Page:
Those who have pointed out that Wagner wrote the opera for Bayreuth with the particular acoustics of that theatre in mind know what they are talking about. I have been fortunate enough to see Parsifal at Bayreuth and it's a totally different experience there. I have only seen the opera four times despite having had the chance to see it more often, but I'm only interested in seeing it with a conductor and/or a Kundry who can do it justice or seeing it in Bayreuth. My first Parsifal was at the ROH because I had never seen it and it had a good cast. I've seen it twice with Waltraud Meier, which I traveled to Germany to see. The second time was with Barenboim conducting and that was one of the greatest performances of anything I have ever seen aywhere. The last time I saw the opera was at Bayreuth and you could say that Parsifal is an opera written for the instrument that is the Bayreuth Festspielhaus. Therefore, at least one recording from Bayreuth is essential IMO.

I was surprised to find that from my recent listening the best all round recording is the Kna 62 with Irene Dalis one of the best Kundrys. No, I'd go so far to say that most Kundrys are unsatisfactory and that the only singers who could produce the many facets of that character vocally are Ludwig, Modl, Meier, Callas, Dalis and Ericson. Kna understood the work like no other. Some may prefer his earlier, slower performances (52 is to be preferred over 51 and is possibly Modl's best Kundry), but I can't be without Vickers' Parsifal and so the 64 is also necessary for me.

One of the interesting things about the comments here is that the title role is not the one that people in general buy recordings for. Gurnemanz stands out as needing the right interpreter and I would argue that there's a case for renaming the opera Kundry. However, it is possibly the conductor that is the most important element here. Of the live recordings without Kna, the only one that I feel is really worth something is the Gui due to the pairing of Callas and Christoff who are both superb in their respective parts. Yes, it's cut to shreds and would never be a first (or sole) choice, but the cast is really rather good (in addition to Callas and Christoff, Panerai isn't chopped liver as Amfortas).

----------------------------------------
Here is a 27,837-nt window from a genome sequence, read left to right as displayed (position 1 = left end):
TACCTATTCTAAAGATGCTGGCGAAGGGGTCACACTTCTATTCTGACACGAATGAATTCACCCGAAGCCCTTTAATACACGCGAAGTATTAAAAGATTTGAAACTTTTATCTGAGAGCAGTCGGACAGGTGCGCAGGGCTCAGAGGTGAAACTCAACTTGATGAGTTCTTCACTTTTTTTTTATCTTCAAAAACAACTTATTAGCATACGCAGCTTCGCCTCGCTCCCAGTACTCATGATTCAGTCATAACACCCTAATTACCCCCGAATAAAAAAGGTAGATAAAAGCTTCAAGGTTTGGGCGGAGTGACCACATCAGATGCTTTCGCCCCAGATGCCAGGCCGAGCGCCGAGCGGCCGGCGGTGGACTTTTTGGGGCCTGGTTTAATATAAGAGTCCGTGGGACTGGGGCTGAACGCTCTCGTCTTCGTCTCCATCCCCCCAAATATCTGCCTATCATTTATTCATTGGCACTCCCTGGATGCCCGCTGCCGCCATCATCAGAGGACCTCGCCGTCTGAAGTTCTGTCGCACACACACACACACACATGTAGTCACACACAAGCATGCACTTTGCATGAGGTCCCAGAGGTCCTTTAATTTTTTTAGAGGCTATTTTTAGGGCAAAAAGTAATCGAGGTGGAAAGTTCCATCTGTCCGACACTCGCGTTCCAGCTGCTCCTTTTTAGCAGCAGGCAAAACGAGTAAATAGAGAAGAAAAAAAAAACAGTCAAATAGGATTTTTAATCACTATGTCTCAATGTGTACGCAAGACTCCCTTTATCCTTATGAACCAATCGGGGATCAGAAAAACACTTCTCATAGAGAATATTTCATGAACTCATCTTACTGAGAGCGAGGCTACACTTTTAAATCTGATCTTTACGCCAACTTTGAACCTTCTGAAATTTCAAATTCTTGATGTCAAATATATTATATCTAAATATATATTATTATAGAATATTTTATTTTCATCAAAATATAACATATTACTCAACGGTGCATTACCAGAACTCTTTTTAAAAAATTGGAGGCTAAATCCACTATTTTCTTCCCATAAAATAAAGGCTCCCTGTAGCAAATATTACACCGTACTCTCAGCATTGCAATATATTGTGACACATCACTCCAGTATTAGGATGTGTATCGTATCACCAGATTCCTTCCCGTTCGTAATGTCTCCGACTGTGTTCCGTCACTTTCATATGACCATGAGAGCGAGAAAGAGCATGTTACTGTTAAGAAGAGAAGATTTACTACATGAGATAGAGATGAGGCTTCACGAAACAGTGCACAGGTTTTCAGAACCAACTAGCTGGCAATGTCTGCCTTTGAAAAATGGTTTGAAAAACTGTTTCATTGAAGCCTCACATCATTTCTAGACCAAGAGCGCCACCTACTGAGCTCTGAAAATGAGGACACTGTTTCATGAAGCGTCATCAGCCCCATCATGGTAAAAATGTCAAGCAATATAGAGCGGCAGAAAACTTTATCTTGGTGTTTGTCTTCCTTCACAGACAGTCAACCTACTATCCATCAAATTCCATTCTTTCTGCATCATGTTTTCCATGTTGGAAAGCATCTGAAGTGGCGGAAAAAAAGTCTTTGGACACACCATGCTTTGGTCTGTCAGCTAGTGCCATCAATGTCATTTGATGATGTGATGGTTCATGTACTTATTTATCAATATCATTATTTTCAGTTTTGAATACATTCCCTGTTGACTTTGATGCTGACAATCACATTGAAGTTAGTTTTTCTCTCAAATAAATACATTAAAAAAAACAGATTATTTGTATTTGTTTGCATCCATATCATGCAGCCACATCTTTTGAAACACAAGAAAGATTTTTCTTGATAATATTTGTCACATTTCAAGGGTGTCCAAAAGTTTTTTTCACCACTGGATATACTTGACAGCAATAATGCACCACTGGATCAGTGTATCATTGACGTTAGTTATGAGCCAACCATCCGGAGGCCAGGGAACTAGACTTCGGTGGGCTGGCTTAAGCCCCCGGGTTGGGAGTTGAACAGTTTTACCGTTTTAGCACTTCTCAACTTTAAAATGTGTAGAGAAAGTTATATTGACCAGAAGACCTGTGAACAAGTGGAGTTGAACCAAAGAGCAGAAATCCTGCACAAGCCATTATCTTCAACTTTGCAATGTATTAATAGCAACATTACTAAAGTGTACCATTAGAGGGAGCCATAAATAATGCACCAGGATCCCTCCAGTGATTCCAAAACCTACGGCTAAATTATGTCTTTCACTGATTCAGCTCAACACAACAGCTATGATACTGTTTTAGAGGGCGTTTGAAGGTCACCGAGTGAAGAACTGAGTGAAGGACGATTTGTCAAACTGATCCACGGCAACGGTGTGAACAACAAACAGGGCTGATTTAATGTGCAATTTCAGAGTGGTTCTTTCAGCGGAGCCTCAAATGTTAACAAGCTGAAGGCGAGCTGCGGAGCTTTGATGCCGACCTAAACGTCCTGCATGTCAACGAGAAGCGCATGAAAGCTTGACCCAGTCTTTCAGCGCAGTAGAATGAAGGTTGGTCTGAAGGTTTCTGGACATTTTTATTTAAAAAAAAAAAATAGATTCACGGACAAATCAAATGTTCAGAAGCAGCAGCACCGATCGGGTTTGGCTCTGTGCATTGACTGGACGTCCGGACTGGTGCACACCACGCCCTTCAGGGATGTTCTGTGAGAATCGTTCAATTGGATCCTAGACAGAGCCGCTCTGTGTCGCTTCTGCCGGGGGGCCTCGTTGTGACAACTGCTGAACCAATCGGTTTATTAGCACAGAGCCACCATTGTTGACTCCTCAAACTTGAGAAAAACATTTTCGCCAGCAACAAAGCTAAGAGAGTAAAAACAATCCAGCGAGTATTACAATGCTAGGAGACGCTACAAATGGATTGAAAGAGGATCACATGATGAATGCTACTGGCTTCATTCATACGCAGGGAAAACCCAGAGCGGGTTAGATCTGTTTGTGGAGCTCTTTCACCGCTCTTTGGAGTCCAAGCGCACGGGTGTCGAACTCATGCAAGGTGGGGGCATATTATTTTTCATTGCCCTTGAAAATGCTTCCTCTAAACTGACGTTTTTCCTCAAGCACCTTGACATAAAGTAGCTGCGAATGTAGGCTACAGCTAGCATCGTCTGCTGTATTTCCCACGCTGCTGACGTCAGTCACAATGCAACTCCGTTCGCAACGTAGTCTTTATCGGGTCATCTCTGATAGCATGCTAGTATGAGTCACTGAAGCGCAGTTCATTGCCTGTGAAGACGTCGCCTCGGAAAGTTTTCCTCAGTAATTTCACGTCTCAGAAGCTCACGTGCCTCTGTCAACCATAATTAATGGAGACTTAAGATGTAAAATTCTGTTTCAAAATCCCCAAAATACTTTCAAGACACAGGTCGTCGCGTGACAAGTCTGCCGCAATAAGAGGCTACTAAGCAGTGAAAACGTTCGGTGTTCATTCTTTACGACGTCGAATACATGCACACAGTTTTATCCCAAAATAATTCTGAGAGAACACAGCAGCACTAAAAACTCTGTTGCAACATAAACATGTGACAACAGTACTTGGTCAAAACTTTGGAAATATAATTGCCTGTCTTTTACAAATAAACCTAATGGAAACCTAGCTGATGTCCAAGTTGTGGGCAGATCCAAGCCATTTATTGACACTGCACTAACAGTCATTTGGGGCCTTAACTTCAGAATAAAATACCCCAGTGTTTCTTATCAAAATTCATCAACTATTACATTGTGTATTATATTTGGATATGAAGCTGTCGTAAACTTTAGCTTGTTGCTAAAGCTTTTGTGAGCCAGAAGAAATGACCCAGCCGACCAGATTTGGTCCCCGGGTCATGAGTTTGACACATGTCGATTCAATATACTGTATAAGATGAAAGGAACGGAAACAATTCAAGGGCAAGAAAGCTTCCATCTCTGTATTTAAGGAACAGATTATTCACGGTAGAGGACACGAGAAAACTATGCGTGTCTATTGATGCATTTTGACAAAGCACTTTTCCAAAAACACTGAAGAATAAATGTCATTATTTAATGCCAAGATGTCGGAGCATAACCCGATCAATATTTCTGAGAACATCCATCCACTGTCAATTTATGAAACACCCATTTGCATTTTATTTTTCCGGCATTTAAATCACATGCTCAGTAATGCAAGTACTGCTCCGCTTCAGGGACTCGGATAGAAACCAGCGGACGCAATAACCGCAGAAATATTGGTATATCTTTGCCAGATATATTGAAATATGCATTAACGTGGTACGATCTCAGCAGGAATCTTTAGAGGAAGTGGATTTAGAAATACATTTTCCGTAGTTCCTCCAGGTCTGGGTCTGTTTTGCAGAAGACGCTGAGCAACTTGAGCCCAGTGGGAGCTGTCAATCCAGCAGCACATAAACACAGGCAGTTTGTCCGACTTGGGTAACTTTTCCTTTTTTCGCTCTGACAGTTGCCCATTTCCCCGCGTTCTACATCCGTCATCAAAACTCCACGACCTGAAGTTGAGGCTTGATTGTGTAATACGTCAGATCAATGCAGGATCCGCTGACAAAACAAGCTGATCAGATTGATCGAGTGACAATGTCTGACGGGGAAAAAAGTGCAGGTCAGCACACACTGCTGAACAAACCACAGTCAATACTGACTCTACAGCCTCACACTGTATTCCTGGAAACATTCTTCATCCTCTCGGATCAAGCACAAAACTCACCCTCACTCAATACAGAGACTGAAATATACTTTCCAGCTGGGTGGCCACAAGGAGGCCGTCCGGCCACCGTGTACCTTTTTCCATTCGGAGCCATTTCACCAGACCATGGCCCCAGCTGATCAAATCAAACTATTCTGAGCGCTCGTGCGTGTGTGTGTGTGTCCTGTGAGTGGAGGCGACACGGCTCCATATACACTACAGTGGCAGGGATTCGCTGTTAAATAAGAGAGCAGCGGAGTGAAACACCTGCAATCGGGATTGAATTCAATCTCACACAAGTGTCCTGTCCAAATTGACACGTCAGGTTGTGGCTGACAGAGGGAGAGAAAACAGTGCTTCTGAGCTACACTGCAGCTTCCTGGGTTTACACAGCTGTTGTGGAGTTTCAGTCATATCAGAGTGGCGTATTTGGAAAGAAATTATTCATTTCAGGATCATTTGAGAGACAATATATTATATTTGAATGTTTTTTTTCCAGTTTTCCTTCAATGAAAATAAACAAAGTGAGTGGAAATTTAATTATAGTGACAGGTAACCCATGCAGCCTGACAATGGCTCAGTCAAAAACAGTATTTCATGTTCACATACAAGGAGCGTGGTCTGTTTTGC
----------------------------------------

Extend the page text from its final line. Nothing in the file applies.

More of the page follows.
I've always been a fan of the Barenboim among the studio recordings, but as someone has pointed out above, whilst act two is wonderful, the outer acts aren't up to the same level and Holle is a rather plain Gurnemanz. My favourite Gurnemanz's are Frick, Christoff and Hotter with Moll somewhere behind them (yes, his is the most beautifully sung, but he doesn't have the gravitas of those previous basses).

I had always discounted the Solti as I'm not a fan of his Wagner as much as I'm not keen on Kollo, but he has such a superb cast and he's not as bombastic as he could be. His is a dramatic pacing of the work that is very different from Kna's, but that works on its own terms. Ludwig is possibly the best Kundry of all and has the perfect mix of dark dramatic mezzo and bright steel that puts her in the same camp as Callas, Modl and Meier, whilst not having technical limitations. Frick is possibly my favourite Gurnemanz, he has it all.

The only other studio recording I consider worth having is the Barenboim (Meier and Jerusalem are really superb as Kundry and Parsifal and Van Dam is my preferred Amfortas.)

There are two that are often lauded, but they are let down by weak casting and disappointing conducting. Like most people I can't get on with Vejzovic's Kundry. Her conception of the character changes with each line she delivers. Kundry is complex and we should get a range of different Kundrys - the sultry, the tigress, the long suffering, but each of these personas needs to come along at the right time. With Vejzovic one line she is one and then in the next she's a completely different woman. I get the feeling the role is beyond her vocally and she is singing for survival here. That's surprising as I very much like her Ortrud which someone has posted above. Moll sings beautifully and I understand why some consider him the best Gurnemanz (and therefore rate the Karajan or the Kubelik so highly), but I would like more substance to my head of the Grail knights. The main drawback to this set, though, is Karajan's self reverential conducting. It's not just that it's slow, but that he doesn't use that extra time to produce anything meaningful. Kna and Barenboim take time to let the music organically grow out of its own material. Karajan is just revelling in the sound of his orchestra.

Kubelik is a different beast, you can tell he really cares about this music and he knows his craft. However, I find his version is neither one thing nor another. His cast is weak. Minton is too light a mezzo to really get down and dirty as Kundry and Weikl is totally forgettable. Moll is fine, but lacks oomph, as does this version overall.

Overall recommendation:
Kna (Thomas, Hotter, Dalis) Bayreuth 1962

Mono Live:
Gui (Callas, Christoff, Panerai) RAI 1950
Kna (Windgassen, Weber, Modl) Bayreuth 1952

Studio Stereo:
Solti (Kollo, Frick, Ludwig) VPO
Barenboim (Jerusalem, Holle, Meier) BPO

N.